Home Isolated Tracks

The Who’s Pinball Wizard was released as a single in 1969 and reached No. 4 in the UK charts and No. 19 on the U.S. Billboard Hot 100. When you listen to Pete Townshend’s isolated guitars, you’ll hear there are two acoustic guitars, one playing the low 8th note pedal note on the intro parts, which then doubles the other acoustic during the strumming. The electric guitar, which plays on the intro, first verse and chorus.

Townshend once called Pinball Wizard “the most clumsy piece of writing [he'd] ever done.”

Rod Stewart performed the song for the 1972 orchestral version of Tommy, and it is included on several of Stewart’s greatest hits compilations. According to the book The Duh Awards by Bob Fenster, Rod Stewart asked Elton John if he should accept an offer to sing in a film version of “Tommy.” John replied no way, “Don’t touch it with a barge pole.” A year later, The Who asked John to sing the same song, and he agreed. “I don’t think Rod’s quite forgiven me for that,” he commented years later.

Released on their 2002 album, Songs for the Deaf, “No One Knows” was also released as a single and topped the Billboard Modern Rock Tracks chart. The tune was co-written by lead vocalist Josh Homme along with Mark Lanegan of Screaming Trees, who also sings background vocals on the recording. The track also received a nomination for Best Hard Rock Performance at the 2003 Grammy Awards.

Pearl Jam’s “Jeremy” was released in 1992 as the third single from Pearl Jam’s debut album Ten. Inspired by a newspaper article Eddie Vedder read about a high school student who shot himself in front of his English class on January 8, 1991, he went on to say:

“It came from a small paragraph in a paper which means you kill yourself and you make a big old sacrifice and try to get your revenge. That all you’re gonna end up with is a paragraph in a newspaper. Sixty-four degrees and cloudy in a suburban neighborhood. That’s the beginning of the video and that’s the same thing is that in the end, it does nothing … nothing changes. The world goes on and you’re gone. The best revenge is to live on and prove yourself. Be stronger than those people. And then you can come back.”

it reached the number five spot on both the Mainstream and Modern Rock Billboard charts. It did not originally chart on the regular Billboard Hot 100 singles chart since it was not released as a commercial single in the U.S. at the time, but a re-release in July 1995 brought it up to number 79.

Jeff Ament’s Isolated Bass Guitar

Stone Gossard and Mike McCready’s Isolated Guitars

R.E.M. released “Orange Crush” in 1988 on their Green album. Despite not being released as a single in the U.S., the track went to #1 on the Billboard Mainstream Rock and Modern Rock charts and to #28 on the UK Singles chart. The song’s title is a reference to the chemical defoliant Agent Orange manufactured by Monsanto Corporation and Dow Chemical for the U.S. Department of Defense and used in the Vietnam War. On the “Green” world tour, Michael Stipe opened the song during The Green World Tour by singing the famous U.S. Army recruiting slogan, “Be all you can be… in the Army.”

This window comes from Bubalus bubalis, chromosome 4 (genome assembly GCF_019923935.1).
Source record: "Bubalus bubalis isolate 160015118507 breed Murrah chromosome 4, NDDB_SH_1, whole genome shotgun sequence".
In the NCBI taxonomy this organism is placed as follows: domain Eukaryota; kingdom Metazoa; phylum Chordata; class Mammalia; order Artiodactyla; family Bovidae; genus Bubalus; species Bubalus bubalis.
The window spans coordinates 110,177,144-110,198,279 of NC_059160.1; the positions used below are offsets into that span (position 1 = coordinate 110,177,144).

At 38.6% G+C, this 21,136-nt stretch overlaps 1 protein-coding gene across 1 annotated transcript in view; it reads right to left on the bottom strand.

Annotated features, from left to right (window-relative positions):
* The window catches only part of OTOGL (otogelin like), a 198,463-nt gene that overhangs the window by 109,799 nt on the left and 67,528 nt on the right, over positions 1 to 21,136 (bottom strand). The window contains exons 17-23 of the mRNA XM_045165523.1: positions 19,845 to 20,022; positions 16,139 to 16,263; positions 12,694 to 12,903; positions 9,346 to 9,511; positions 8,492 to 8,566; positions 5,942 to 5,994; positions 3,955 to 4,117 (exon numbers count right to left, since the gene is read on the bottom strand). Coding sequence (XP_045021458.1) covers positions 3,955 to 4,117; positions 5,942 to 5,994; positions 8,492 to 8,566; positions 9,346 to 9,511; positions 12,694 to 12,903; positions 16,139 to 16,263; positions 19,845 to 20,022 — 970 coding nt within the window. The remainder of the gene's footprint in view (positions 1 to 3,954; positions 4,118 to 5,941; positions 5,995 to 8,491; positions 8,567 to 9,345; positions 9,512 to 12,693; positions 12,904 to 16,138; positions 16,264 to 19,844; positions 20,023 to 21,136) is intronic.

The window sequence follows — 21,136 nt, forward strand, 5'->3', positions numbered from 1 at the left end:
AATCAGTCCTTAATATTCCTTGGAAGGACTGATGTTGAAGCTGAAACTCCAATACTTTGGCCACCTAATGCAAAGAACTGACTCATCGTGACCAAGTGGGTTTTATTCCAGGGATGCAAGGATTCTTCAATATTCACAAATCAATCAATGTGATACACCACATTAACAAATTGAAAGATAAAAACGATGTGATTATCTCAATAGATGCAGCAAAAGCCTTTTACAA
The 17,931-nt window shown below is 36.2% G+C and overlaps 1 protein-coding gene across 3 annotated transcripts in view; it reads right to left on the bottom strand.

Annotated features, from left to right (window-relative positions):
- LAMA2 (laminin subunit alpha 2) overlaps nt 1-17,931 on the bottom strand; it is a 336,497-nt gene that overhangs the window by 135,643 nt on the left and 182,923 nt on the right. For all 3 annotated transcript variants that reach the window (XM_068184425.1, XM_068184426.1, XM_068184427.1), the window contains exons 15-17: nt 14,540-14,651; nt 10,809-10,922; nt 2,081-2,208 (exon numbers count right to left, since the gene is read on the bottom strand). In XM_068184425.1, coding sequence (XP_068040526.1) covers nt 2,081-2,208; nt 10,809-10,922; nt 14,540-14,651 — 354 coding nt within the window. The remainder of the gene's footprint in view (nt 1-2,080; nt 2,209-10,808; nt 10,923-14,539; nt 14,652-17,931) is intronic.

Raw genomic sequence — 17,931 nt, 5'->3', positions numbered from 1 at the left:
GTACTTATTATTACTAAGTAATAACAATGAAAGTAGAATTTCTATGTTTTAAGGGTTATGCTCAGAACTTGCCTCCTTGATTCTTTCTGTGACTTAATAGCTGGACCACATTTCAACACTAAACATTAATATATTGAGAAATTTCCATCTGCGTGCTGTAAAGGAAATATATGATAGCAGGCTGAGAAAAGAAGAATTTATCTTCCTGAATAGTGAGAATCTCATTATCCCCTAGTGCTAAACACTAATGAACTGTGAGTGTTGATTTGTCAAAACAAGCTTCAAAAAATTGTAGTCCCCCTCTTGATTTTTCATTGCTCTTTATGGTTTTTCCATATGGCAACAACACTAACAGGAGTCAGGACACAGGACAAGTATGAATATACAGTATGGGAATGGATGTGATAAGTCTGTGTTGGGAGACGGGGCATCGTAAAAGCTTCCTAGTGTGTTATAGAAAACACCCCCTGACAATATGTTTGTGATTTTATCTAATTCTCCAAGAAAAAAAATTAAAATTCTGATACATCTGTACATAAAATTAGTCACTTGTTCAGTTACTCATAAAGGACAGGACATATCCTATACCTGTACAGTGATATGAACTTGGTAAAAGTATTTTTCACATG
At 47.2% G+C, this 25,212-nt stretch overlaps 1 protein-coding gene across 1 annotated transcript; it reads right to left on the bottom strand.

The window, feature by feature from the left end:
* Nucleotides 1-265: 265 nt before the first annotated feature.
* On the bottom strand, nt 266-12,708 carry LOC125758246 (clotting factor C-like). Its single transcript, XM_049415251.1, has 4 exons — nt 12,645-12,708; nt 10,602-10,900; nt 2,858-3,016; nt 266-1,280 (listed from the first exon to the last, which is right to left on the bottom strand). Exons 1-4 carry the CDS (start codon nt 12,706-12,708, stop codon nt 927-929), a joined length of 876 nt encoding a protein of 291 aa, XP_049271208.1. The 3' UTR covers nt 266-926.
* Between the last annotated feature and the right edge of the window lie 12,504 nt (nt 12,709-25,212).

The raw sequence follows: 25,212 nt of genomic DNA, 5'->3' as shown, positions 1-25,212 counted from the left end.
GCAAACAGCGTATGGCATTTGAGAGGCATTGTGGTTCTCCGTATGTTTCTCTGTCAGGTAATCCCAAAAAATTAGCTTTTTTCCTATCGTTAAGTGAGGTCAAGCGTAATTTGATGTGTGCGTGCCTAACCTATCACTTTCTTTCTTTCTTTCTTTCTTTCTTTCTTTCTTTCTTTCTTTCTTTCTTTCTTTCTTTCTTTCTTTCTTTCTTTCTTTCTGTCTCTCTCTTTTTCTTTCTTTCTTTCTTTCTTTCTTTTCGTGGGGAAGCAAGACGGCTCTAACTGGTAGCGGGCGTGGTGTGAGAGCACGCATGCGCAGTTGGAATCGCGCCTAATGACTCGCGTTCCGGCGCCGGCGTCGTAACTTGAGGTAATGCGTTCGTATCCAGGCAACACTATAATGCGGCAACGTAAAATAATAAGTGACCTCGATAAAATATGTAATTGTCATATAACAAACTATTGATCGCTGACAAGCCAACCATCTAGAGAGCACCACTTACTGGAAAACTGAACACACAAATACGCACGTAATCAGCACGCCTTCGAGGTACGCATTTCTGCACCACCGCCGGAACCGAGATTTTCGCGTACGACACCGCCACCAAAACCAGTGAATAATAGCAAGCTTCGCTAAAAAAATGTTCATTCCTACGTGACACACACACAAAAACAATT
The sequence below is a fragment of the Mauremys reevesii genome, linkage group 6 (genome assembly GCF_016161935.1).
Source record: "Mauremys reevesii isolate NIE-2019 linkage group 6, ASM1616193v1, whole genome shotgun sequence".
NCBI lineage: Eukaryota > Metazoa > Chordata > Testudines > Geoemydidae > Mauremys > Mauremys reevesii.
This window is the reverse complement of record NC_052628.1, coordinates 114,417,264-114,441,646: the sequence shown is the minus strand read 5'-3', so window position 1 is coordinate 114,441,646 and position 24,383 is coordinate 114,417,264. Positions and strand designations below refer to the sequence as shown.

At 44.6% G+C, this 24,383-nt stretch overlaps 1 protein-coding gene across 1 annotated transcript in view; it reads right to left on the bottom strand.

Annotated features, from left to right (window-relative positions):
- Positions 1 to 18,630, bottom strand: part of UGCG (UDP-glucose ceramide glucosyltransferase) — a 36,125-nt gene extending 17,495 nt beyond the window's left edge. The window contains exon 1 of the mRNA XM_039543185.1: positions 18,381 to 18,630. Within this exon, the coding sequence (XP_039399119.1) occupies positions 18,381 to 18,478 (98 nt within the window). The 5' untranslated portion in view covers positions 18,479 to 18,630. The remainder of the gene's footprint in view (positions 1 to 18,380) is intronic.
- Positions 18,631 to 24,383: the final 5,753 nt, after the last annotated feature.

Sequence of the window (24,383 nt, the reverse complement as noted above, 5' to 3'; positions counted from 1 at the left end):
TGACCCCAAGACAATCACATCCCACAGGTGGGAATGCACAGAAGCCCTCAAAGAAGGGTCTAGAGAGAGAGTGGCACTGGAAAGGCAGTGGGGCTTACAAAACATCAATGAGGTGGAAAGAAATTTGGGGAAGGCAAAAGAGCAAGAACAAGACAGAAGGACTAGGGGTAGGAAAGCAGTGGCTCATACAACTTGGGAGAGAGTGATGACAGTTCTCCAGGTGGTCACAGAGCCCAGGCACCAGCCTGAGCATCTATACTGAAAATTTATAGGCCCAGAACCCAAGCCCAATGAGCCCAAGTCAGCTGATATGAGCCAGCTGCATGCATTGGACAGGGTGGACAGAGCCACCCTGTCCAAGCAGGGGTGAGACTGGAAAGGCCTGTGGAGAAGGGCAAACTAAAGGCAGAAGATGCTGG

From The Beatles’ 1966 Revolver album, “Taxman” was written by George Harrison. Unusually, it actually featured Paul McCartney on bass and lead guitar (the latter of which is not heard here in this rhythm-only track). Topping most world music charts at the time including the Billboard 200 and U.K. album chart, the classic album was produced by George Martin and recorded at EMI Studios in London.

The Guess Who released “No Time” on their 1969 album Canned Wheat, but a re-recorded version released as a single in 1970 off their American Woman album is the version that became a hit for the band, reaching #5 in the U.S. Billboard charts.

VOCALS only (Burton Cummings):

GUITAR only (Randy Bachman):

ACOUSTIC GUITAR (Randy Bachman)/BACKING VOCALS (Randy Bachman, Burton Cummings, Jim Kale, Gary Peterson)  only:

BASS only (Jim Kale):

DRUMS only (Gary Peterson):

INSTRUMENTAL only:

John Lennon and Yoko Ono co-produced the song and album of the same name with Phil Spector. Recording began at Lennon’s home studio at Tittenhurst Park, England, in May 1971, with final overdubs taking place at the Record Plant, in New York City, during July. One month after the September release of the LP, Lennon released “Imagine” as a single in the United States; the song peaked at number three on the Billboard Hot 100 and the LP reached number one on the UK chart in November, later becoming the most commercially successful and critically acclaimed album of Lennon’s solo career. Although not originally released as a single in the United Kingdom, it was released in 1975 to promote a compilation LP and it reached number six in the chart that year. The song has since sold more than 1.6 million copies in the UK; it reached number one following Lennon’s death in December 1980.

BMI named “Imagine” one of the 100 most-performed songs of the 20th century.

The single was produced by Smokey Robinson, and written by Robinson, and fellow Miracles members Ronald White, Pete Moore, and Marv Tarplin. One of the driving forces behind this awesome song was the innovative bass playing of James Jamerson. Here’s the isolated bass and drum tracks to the great Marvin Gaye’s hit “Ain’t That Peculiar,” which reached #8 on the Billboard Hot 100 chart in 1965.